Since May 2008, relations between the People’s Republic of China and the Republic of China on Taiwan have improved significantly, but the two sides are now confronted with issues more difficult than before. One that has received more attention after the mass protests in Taiwan’s 2014 Sunflower Movement is human rights. Civic groups in Taiwan often criticise the two governments for sidelining human rights issues in their exchanges despite some continuing discussion on the rights of their own nationals detained by the other side.This article, focused on an under-analysed area in China–Taiwan relations, examines the extent to which human rights-related issues have been addressed as well as avoided in negotiations across the Taiwan Strait. It then discusses various proposals that have emerged in Taiwan in recent years calling for a greater emphasis on human rights in cross-strait relations. Notably, some of these proposals are intertwined with Taiwan’s politics and claims relating to its sovereignty. In conclusion, the article offers a policy recommendation for Taiwan to seek to meaningfully integrate human rights practice in cross-strait cooperation.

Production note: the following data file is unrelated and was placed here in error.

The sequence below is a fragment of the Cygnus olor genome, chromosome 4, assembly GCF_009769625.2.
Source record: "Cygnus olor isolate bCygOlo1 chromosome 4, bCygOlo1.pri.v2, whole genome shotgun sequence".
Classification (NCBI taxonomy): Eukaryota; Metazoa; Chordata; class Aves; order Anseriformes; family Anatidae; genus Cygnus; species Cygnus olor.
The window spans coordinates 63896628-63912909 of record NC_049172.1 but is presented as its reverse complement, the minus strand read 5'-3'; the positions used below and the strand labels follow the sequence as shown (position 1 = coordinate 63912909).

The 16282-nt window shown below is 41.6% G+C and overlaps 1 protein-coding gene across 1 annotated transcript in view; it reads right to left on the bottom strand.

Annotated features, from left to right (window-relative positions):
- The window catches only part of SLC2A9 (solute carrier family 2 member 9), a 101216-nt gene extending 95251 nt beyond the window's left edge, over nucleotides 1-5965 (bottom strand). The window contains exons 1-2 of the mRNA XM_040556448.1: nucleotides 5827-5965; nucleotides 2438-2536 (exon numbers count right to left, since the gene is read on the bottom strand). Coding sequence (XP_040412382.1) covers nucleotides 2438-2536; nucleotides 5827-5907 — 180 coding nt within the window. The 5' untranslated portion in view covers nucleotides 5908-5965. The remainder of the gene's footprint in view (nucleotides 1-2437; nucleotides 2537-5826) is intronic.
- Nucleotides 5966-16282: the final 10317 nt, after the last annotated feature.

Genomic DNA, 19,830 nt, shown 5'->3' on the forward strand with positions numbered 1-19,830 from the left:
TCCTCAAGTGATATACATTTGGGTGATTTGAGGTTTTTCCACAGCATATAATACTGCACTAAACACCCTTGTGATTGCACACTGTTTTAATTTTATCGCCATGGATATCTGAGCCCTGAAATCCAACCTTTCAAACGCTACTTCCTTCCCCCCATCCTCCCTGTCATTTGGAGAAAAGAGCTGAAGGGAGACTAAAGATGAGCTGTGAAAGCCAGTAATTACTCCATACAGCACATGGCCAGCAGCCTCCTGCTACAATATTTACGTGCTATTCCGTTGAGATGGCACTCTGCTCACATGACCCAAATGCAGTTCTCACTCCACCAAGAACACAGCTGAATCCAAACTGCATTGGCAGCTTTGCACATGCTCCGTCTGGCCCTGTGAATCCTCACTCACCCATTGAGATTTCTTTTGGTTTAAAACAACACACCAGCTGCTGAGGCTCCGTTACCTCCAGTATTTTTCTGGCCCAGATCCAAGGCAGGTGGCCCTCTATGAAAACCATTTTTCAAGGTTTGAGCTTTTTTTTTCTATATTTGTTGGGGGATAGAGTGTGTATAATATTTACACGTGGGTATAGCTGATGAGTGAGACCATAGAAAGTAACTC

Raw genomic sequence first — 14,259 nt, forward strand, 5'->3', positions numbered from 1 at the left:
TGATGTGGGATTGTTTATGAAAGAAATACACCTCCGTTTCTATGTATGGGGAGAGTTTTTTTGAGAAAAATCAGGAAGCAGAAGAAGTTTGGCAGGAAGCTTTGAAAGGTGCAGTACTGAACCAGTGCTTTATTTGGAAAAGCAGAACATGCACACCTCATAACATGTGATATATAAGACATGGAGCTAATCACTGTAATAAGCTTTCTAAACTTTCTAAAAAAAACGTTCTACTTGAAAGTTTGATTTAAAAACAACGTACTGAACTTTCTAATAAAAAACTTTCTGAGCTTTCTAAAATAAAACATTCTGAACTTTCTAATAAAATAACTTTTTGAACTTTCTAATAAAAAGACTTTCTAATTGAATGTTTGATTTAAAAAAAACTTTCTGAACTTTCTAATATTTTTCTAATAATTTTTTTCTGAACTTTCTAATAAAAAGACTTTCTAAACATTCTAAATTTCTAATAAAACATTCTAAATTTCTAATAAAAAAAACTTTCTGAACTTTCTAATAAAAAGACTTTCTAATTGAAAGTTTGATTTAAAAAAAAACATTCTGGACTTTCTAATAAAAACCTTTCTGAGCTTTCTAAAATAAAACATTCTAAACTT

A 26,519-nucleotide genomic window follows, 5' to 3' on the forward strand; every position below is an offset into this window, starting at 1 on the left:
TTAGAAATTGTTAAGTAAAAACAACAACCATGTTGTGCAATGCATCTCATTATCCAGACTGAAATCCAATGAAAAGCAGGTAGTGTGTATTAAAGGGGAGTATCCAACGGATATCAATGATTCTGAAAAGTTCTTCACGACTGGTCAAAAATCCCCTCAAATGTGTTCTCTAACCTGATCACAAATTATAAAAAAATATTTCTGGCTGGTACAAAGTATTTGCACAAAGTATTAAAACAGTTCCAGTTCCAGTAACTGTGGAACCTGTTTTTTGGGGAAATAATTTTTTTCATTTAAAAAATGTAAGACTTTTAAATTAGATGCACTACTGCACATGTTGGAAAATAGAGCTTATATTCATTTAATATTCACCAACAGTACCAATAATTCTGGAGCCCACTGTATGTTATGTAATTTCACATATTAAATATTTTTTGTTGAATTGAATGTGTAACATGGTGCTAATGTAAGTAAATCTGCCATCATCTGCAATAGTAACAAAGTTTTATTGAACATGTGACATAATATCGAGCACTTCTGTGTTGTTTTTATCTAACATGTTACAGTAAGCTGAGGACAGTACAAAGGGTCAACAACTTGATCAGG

Research Scholar Yu-Jie Chen‘s article was featured in the August, 2015 Edition of the academic publication: Hong Kong Journal. Titled: “Human Rights in China-Taiwan Relations: How Taiwan can Engage China,” this article was written to stimulate much-needed discussion on this very difficult subject. Read here.